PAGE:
An initial RL policy is unlikely to lead an agent to a goal position. Hence, during the warmstart phase, we use the MPC as an expert and perform supervised training to train the policy and value function parameters for steps. By setting the MPC goal state as the egoagent final goal state and solving the MPC problem, we obtain a locally optimal sequence of control states . For each step, we define and store the tuple containing the network hiddenstate, state, next state, and reward in a buffer . Then, we compute advantage estimates [32] and perform a supervised training step
(10)  
(11) 
where are the value function and policy parameters, respectively. Note that and share the same parameter except for the final layer, as depicted in Fig.2. Afterwards, we use Proximal Policy Optimization (PPO) [33] with clipped gradients for training the policy. PPO is a onpolicy method addressing the highvariance issue of policy gradient methods for continuous control problems. We refer the reader to [33] for more details about the method’s equations. Please note that our approach is agnostic to which RL algorithm we use. Moreover, to increase the learning speed during training, we gradually increase the number of agents in the training environments (curriculum learning [2]).
Iv Results
This section quantifies the performance throughout the training procedure, provides an ablation study, and compares the proposed method (sample trajectories and numerically) against the following baseline approaches:

MPC: Model Predictive Controller from Section IIIB with final goal position as position reference, ;

DRL [10]: stateoftheart Deep Reinforcement Learning approach for multiagent collision avoidance
To analyze the impact of a realistic kinematic model during training, we consider two variants of the DRL method [10]: the same RL algorithm [10] was used to train a policy under a firstorder unicycle model, referred to as DRL, and a secondorder unicycle model (Eq.2), referred to as DRL2. All experiments use a secondorder unicycle model (Eq.2) in environments with cooperative and noncooperative agents to represent realistic robot/pedestrian behavior. Animations of sample trajectories accompany the paper.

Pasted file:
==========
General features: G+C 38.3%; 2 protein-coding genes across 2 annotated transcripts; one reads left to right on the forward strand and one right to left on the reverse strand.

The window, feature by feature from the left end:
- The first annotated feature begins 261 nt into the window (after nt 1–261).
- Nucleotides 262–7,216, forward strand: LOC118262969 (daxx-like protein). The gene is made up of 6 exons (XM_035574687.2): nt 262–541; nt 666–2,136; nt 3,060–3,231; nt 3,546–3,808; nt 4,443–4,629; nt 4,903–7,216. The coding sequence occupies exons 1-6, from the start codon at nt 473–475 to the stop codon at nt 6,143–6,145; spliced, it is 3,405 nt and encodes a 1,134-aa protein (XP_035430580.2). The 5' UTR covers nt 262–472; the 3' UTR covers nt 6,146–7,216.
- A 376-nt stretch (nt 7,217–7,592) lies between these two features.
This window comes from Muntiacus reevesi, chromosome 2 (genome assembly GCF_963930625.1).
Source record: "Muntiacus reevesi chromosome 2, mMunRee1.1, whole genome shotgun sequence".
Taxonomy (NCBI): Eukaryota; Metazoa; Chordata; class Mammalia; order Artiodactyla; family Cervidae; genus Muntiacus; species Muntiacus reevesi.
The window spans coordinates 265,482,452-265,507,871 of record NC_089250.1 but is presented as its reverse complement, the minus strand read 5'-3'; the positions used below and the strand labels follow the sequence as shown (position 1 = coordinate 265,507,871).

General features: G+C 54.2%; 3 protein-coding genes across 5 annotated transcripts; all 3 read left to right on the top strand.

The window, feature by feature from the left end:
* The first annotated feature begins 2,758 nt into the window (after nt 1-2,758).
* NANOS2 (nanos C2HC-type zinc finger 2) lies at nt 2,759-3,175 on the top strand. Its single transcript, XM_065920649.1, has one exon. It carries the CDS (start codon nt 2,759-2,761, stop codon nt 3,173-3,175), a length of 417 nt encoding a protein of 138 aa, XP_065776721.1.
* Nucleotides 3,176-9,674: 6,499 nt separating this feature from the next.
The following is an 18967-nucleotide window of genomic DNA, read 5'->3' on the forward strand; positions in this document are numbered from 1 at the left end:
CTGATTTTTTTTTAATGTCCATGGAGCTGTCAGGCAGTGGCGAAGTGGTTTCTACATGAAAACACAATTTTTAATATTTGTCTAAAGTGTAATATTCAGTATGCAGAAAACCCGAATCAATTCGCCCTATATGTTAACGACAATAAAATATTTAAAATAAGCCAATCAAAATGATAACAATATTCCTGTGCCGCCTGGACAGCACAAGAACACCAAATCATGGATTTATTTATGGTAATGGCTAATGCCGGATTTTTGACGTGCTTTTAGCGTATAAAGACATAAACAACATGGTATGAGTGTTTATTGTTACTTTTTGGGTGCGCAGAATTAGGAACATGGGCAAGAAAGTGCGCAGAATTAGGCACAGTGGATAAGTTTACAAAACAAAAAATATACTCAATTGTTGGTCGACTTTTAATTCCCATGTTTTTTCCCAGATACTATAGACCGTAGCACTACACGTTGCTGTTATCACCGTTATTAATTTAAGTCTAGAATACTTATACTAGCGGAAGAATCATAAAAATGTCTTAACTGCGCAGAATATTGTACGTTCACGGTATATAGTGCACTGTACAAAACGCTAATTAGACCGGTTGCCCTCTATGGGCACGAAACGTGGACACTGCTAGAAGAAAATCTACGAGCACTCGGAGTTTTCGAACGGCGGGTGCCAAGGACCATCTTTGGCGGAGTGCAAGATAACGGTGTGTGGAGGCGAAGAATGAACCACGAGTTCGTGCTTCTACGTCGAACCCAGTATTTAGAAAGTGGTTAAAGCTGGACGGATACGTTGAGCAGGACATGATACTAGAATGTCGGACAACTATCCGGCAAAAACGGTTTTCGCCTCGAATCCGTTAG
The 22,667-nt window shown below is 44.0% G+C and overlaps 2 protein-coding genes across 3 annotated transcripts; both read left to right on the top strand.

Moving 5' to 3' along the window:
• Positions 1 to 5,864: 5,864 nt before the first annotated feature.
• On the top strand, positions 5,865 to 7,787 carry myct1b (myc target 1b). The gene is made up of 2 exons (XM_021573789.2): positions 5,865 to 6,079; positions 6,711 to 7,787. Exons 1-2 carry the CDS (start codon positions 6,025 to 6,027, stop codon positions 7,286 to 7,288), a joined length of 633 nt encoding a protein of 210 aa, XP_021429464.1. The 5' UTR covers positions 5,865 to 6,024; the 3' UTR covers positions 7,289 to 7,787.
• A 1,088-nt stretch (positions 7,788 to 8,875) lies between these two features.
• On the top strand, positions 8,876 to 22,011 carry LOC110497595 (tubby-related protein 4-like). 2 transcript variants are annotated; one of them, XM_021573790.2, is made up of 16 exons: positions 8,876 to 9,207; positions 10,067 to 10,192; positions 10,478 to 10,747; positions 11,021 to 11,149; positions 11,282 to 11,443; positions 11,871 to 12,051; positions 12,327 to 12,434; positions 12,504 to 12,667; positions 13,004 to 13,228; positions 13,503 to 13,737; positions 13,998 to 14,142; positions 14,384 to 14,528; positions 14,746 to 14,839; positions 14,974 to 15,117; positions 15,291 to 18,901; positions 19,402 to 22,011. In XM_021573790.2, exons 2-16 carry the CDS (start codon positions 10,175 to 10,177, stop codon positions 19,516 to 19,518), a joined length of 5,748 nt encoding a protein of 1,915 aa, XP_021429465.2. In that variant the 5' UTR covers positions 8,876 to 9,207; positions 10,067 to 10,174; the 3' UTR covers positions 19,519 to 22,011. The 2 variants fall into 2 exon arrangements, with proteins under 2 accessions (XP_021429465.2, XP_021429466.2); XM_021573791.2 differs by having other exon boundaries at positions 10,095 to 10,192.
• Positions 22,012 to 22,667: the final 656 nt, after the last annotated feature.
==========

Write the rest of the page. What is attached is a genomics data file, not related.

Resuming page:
Iva Experimental setup
The proposed training algorithm builds upon the opensource PPO implementation provided in the StableBaselines
[17] package. We used a laptop with an Intel Core i7 and 32 GB of RAM for training. To solve the nonlinear and nonconvex MPC problem of Eq. 9, we used the ForcesPro [8]solver. If no feasible solution is found within the maximum number of iterations, then the robot decelerates. All MPC methods used in this work consider collision constraints with up to the closest six agents so that the optimization problem can be solved in less than 20ms. Moreover, our policy’s network has an average computation time of 2ms with a variance of 0.4ms for all experiments. Hyperparameter values are summarized in
Table I.Planning Horizon  2 s  Num. mini batches  2048 

Number of Stages  20  3  
0.99  10  
Clip factor  0.1  Learning rate 
IvB Training procedure
To train and evaluate our method we have selected four navigation scenarios, similar to [10, 4, 11]:

Symmetric swapping: Each agent’s position is randomly initialized in different quadrants of the xy plane, where all agents have the same distance to the origin. Each agent’s goal is to swap positions with an agent from the opposite quadrant.

Asymmetric swapping: As before, but all agents are located at different distances to the origin.

Pairwise swapping: Random initial positions; pairs of agents’ goals are each other’s intial positions

Random: Random initial & goal positions